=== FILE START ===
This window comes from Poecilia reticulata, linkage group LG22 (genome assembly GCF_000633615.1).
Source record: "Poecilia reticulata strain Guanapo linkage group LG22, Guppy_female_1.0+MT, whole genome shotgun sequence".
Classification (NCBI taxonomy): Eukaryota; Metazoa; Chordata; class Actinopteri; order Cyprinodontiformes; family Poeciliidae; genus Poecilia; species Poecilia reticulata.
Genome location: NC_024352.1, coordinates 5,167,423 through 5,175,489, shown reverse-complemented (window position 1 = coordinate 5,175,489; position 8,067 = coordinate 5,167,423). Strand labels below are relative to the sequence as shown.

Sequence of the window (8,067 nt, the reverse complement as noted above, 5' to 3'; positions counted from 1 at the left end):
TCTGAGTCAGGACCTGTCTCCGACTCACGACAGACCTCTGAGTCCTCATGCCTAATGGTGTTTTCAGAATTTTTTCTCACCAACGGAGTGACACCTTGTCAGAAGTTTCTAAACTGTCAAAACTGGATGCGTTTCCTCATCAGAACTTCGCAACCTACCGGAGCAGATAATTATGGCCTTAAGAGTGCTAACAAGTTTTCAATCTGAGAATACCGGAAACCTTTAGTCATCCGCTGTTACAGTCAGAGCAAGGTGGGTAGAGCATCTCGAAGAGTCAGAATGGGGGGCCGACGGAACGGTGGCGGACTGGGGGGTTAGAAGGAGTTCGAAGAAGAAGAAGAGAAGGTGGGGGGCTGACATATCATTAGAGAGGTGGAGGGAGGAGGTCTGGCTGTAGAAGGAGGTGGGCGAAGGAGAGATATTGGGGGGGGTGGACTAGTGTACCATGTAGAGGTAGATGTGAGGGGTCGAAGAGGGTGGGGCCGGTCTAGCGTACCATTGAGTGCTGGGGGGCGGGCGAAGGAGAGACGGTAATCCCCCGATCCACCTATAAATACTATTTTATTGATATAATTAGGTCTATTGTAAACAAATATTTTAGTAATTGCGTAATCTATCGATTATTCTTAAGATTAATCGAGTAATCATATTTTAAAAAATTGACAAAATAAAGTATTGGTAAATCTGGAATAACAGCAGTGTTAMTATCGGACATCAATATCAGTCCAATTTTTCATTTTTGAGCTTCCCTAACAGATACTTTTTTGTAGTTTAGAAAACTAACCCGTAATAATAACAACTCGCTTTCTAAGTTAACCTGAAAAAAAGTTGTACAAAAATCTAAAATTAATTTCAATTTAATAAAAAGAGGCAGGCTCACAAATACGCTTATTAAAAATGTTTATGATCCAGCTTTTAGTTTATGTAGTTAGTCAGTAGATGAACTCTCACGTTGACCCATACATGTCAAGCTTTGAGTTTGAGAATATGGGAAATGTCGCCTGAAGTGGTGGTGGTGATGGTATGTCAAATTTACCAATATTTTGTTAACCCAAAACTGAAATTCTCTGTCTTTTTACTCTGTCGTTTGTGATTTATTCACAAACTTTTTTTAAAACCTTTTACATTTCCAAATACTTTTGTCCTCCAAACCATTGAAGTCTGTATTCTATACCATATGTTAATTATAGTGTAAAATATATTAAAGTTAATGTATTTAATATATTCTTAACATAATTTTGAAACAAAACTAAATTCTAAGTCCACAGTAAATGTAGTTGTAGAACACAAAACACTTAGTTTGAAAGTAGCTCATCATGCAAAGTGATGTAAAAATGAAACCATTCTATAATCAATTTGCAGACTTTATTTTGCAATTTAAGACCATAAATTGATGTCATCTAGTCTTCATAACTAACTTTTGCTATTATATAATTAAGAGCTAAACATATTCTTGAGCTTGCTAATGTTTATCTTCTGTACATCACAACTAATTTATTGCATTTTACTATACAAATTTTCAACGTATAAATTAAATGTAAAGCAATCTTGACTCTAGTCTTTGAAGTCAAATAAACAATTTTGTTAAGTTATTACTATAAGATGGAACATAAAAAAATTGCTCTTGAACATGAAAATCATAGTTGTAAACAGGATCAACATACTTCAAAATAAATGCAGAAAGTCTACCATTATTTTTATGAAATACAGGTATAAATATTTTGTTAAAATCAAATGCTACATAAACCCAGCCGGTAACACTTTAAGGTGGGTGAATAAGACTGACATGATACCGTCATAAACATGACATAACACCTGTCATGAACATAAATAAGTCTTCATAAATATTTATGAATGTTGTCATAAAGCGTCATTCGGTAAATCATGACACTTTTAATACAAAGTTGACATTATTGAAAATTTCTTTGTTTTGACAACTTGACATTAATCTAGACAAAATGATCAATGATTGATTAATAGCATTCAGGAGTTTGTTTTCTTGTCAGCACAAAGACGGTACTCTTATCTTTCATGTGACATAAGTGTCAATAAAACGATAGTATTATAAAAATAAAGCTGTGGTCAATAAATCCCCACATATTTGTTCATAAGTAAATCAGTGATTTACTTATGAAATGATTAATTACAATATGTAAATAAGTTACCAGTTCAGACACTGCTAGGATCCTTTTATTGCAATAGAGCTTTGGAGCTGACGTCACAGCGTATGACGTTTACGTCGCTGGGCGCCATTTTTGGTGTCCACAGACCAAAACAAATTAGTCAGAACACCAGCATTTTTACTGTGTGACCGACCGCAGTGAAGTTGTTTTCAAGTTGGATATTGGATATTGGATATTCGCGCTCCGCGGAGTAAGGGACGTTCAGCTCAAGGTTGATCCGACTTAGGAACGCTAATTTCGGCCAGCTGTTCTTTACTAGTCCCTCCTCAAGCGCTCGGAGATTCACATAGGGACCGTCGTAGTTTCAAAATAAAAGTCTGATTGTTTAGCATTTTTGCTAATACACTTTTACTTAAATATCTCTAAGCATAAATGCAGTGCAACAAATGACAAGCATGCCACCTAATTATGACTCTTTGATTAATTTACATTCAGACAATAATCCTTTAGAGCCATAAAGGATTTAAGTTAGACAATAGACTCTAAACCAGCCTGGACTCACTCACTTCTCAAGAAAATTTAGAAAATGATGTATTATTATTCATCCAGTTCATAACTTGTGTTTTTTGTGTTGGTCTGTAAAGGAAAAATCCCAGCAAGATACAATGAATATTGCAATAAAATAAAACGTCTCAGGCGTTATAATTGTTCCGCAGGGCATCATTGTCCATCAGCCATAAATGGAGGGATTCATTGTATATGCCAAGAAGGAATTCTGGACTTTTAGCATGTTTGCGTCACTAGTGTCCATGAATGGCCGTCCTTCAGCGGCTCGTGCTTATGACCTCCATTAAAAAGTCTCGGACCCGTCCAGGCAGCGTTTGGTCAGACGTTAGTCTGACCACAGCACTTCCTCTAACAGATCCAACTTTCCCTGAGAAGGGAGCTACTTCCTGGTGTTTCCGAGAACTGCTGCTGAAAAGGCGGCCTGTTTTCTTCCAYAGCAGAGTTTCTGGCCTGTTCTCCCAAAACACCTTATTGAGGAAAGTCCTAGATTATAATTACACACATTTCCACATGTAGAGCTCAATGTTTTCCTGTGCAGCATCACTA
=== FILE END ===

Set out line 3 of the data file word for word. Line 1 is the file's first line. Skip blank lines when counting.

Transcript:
Classification (NCBI taxonomy): Eukaryota; Metazoa; Chordata; class Actinopteri; order Cyprinodontiformes; family Poeciliidae; genus Poecilia; species Poecilia reticulata.